Reader seeks value of Angela Davis FBI wanted poster
From time to time, I get questions from readers about the items they own. I’m not able to appraise their treasures, but I can do some preliminary research to get them started. So, the results are market values based on prices I find on the web, not appraisal for insurance purposes that I suggest for items that have been determined to be of great value.
Today’s question is about the value of a 1970 Angela Davis FBI wanted poster.
My son-in-law has an authentic original Angela Davis post office wanted poster in very good condition. Should he consider auctioning it? What would the minimum value be? I would assume that it might have a value of $500 to perhaps $3,000.
The reader was referring to a wanted poster for political activist Angela Davis issued by the FBI in connection with a kidnapping and shootout at the Marin County Courthouse in San Rafael, CA, on Aug. 7, 1970. The guns used in the incident were registered to her.
It all started when a teen named Jonathan Jackson came into a courtroom with weapons and freed two inmates. They left with five hostages, including an assistant district attorney, the judge and three jurors. The plan was to trade them for the release of Jonathan’s brother George Jackson, who was one of three “Soledad Brothers” accused of murdering a Soledad State Prison guard who had killed some black inmates during a fight. Davis was head of their defense committee. (Interestingly, a Black Panther poster, “Free the Soledad Brothers,” sold for $5,000 at auction in 2011).
As they were leaving in a van, their driver was shot by a San Quentin guard, and then shooting erupted inside and outside the van. Jonathan Jackson and the two inmates were killed, along with the judge.
A warrant was issued for Davis’ arrest, and four days later, FBI Director J. Edgar Hoover added her to the agency’s Most Wanted List, accusing her of kidnapping, murder and interstate flight. She was the third woman to be placed on the fugitives list.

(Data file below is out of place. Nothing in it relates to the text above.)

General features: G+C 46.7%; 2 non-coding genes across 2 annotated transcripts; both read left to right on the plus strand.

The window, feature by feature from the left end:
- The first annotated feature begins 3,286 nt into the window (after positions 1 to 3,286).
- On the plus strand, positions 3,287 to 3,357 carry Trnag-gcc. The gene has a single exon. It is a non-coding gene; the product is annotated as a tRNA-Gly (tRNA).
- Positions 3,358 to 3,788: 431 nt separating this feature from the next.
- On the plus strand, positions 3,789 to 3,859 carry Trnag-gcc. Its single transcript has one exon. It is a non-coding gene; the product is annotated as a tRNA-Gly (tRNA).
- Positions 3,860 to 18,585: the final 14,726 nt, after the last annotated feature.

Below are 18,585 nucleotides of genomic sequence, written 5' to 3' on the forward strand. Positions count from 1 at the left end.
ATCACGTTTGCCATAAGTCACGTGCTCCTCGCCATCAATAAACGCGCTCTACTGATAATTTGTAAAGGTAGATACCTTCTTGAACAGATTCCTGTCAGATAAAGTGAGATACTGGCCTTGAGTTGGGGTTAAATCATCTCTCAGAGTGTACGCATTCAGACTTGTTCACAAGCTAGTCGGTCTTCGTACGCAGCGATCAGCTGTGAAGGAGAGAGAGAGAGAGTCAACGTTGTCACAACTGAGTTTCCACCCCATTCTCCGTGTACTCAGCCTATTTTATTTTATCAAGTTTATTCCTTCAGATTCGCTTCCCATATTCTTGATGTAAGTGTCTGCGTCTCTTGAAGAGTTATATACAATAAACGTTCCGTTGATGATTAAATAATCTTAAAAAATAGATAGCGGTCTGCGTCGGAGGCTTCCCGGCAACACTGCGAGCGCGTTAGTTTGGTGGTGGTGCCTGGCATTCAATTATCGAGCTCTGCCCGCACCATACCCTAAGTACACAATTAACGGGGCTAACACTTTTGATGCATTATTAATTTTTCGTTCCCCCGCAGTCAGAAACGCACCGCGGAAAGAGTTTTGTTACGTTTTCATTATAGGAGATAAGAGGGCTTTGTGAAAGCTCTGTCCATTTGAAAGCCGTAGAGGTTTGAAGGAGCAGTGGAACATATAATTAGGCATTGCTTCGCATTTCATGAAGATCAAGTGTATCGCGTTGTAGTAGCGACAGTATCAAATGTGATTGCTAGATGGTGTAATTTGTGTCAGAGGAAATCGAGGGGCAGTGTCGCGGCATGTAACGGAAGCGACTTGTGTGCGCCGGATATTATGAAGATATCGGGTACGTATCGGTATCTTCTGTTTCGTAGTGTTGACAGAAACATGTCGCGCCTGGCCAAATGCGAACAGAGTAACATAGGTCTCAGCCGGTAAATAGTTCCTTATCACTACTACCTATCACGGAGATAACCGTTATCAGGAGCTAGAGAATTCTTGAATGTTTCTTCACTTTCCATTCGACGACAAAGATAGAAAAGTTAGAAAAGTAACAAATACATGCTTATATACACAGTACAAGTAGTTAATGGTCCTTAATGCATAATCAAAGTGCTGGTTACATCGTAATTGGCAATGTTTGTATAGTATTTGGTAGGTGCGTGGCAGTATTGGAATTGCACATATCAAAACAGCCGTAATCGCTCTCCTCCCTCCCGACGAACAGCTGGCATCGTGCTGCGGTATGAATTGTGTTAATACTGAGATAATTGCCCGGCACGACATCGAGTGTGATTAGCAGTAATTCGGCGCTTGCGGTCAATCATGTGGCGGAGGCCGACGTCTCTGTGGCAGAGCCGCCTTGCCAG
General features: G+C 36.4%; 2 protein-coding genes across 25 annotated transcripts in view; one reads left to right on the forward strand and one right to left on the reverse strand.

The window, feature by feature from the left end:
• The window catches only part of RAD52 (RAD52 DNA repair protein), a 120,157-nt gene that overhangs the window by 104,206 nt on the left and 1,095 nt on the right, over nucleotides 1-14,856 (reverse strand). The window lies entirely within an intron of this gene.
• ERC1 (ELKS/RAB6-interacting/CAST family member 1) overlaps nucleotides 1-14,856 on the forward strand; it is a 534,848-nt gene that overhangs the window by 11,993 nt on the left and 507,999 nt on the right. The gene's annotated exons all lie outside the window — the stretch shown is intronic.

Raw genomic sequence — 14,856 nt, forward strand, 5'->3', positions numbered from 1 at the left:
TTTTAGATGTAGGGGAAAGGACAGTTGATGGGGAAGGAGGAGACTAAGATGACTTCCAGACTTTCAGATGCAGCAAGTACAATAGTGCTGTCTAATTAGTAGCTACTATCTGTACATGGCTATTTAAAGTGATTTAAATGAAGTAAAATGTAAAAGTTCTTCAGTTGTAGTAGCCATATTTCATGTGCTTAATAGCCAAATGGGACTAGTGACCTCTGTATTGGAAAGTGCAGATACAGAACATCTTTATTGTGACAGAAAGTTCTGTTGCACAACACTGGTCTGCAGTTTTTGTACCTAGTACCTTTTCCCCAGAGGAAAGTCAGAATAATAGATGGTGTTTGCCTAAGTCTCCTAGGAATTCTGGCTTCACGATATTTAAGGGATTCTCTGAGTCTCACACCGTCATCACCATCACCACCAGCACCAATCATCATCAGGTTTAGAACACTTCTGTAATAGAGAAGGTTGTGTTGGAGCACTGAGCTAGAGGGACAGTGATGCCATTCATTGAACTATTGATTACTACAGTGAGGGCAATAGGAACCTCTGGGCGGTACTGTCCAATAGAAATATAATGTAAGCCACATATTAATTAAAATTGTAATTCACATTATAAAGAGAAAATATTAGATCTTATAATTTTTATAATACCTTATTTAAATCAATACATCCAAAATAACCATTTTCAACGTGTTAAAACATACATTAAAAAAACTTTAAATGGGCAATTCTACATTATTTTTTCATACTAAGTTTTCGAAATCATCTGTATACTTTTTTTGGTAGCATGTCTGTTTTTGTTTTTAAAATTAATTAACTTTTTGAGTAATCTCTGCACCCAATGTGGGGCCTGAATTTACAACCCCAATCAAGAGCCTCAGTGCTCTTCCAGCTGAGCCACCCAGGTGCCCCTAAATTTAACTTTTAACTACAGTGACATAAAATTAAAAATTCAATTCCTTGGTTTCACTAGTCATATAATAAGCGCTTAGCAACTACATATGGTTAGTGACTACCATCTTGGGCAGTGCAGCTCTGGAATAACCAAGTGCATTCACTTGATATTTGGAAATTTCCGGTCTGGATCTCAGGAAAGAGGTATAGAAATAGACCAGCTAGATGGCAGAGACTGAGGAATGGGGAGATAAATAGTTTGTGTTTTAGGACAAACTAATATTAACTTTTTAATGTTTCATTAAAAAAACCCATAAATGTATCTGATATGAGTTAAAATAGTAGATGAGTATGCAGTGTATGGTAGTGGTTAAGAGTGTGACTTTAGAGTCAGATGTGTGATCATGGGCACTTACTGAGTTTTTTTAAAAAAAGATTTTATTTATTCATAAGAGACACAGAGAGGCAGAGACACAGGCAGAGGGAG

A member of the Communist Party and a supporter of the Black Panther Party, Davis was already on the government’s radar. Then-California Gov. Ronald Reagan had persuaded the University of California at Los Angeles to fire her (but she got her job back), and President Nixon considered her a terrorist.
She was apprehended in October, spent 16 months in jail after bail was denied and was acquitted of all charges at trial two years later.
Davis was a very popular and powerful revolutionary, and once the poster was out there, it was reproduced, becoming “the hottest item in the underground,” as one newspaper described it.
The FBI offered this “Caution” on the poster:
“Angela Davis is wanted on kidnaping and murder charges growing out of an abduction in Marin County, California, on August 7, 1970. She allegedly has purchased several guns in the past. Consider possibly armed and dangerous. A federal warrant was issued on August 15, 1970, at San Francisco, California, charging Davis with unlawful interstate flight to avoid prosecution for murder and kidnaping.”
An authentic FBI Angela Davis poster is said to have Hoover’s facsimile signature along with a watermark. To determine authenticity, hold the poster up to the light and look for the watermark.
As for the value of the poster, I found several sale prices at auctions in the last four years.
2012: $960 (with the buyer’s premium)
2013: $1,560 (with the buyer’s premium)
2015: $225 (without the buyer’s premium)
2016: $520 (with the buyer’s premium)
On eBay: Two most recently sold for $75 and $138. “Free Angela Davis” posters tended to sell for much more.
I would suggest that the reader continue to do research to find other recent sales. It seems that the poster brings in bigger bucks at auctions. The selling price usually depends on condition and the number of people who really want an item at a given time.
Thank you so much for the information and the leads. My son-in-law works for the local PO. While cleaning files they found the poster among many old documents. His boss let him have it. For some reason it was never posted on the wall and remained in original condition without any adhesive material or pin holes. I’m sure that he will be delighted with the leads you have provided. He can do other research and follow through as he decides on whether to keep, sell or auction the poster.